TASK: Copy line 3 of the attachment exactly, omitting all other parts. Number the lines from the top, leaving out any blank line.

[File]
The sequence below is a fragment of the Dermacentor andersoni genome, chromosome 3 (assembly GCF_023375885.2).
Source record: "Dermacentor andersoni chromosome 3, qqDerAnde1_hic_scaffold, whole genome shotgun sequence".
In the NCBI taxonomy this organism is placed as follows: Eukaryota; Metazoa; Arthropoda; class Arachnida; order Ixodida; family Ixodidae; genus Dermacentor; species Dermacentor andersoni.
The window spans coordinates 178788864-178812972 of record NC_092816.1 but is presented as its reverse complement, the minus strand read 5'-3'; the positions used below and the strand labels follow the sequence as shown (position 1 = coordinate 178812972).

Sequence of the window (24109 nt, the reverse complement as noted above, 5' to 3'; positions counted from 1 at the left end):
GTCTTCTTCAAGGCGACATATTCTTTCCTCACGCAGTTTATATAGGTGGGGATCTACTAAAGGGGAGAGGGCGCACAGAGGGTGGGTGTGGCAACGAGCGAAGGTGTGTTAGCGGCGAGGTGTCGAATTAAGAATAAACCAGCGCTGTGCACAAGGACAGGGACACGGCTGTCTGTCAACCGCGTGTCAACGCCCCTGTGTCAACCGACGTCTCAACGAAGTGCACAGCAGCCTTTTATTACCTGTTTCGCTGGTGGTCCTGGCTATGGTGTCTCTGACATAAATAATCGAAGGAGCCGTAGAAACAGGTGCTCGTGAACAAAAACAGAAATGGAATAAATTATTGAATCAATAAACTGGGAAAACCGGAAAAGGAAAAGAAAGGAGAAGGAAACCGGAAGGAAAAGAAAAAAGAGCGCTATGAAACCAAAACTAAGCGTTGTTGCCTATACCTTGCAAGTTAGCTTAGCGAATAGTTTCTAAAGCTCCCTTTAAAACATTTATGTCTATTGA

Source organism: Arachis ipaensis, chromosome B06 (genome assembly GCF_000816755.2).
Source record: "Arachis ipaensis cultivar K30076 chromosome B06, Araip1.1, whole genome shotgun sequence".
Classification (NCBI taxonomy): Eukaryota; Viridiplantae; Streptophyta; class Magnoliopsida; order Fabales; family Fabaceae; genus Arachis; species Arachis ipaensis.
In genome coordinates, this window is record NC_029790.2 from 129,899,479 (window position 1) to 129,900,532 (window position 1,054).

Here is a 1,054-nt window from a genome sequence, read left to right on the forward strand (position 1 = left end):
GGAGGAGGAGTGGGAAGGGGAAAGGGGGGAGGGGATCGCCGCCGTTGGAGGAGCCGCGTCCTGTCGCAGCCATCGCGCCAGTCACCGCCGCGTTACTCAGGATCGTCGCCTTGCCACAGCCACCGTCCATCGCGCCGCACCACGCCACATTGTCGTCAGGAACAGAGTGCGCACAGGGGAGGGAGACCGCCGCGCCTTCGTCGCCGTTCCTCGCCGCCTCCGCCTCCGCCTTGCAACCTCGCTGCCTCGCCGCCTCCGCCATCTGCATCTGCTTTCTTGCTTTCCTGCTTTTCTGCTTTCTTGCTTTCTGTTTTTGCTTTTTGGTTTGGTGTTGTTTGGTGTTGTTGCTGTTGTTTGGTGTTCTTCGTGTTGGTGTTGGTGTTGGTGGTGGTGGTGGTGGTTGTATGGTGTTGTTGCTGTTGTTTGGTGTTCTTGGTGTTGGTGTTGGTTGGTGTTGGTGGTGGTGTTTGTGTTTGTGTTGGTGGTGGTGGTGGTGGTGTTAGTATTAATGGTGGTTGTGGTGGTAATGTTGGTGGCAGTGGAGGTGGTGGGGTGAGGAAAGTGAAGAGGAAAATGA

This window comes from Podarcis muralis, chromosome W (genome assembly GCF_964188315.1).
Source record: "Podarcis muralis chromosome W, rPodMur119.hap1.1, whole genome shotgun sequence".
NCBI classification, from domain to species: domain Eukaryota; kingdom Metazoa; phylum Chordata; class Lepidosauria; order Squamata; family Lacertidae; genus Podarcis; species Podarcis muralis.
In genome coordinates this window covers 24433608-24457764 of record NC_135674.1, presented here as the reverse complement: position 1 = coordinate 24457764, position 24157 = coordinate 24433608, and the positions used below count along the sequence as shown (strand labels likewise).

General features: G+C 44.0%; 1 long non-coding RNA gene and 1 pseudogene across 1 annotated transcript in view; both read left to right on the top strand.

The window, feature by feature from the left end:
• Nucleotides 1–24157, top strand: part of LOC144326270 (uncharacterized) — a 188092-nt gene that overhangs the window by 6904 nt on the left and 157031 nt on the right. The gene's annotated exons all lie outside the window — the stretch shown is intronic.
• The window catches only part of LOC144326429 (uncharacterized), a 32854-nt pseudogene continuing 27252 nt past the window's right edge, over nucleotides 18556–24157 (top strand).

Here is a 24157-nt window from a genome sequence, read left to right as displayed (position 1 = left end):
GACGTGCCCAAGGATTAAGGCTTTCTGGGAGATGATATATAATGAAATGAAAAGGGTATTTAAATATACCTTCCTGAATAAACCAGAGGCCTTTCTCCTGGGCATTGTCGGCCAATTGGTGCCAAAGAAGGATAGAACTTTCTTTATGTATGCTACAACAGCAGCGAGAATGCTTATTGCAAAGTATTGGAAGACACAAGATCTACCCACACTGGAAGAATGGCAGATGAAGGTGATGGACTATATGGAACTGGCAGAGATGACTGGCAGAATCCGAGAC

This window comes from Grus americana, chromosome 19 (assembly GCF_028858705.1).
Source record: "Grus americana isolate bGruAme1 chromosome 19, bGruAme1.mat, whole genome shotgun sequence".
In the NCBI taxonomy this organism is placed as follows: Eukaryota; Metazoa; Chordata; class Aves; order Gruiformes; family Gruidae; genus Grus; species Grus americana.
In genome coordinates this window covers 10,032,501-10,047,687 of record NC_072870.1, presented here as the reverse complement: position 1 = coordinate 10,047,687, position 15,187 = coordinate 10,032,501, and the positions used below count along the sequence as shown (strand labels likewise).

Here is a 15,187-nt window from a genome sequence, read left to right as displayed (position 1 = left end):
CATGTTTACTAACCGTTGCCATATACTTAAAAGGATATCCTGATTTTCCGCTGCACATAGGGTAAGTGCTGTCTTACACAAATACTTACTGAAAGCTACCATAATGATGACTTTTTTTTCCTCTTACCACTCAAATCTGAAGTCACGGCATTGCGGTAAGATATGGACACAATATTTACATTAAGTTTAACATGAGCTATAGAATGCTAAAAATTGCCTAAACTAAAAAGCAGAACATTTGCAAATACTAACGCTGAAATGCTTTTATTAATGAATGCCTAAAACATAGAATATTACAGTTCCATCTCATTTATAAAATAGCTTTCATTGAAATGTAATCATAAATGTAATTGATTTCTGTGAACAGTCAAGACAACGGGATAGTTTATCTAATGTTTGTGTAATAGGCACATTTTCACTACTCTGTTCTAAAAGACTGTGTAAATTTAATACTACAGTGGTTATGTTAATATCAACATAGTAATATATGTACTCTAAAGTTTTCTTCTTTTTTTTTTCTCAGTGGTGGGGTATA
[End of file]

In the NCBI taxonomy this organism is placed as follows: Eukaryota; Metazoa; Arthropoda; class Arachnida; order Ixodida; family Ixodidae; genus Dermacentor; species Dermacentor andersoni.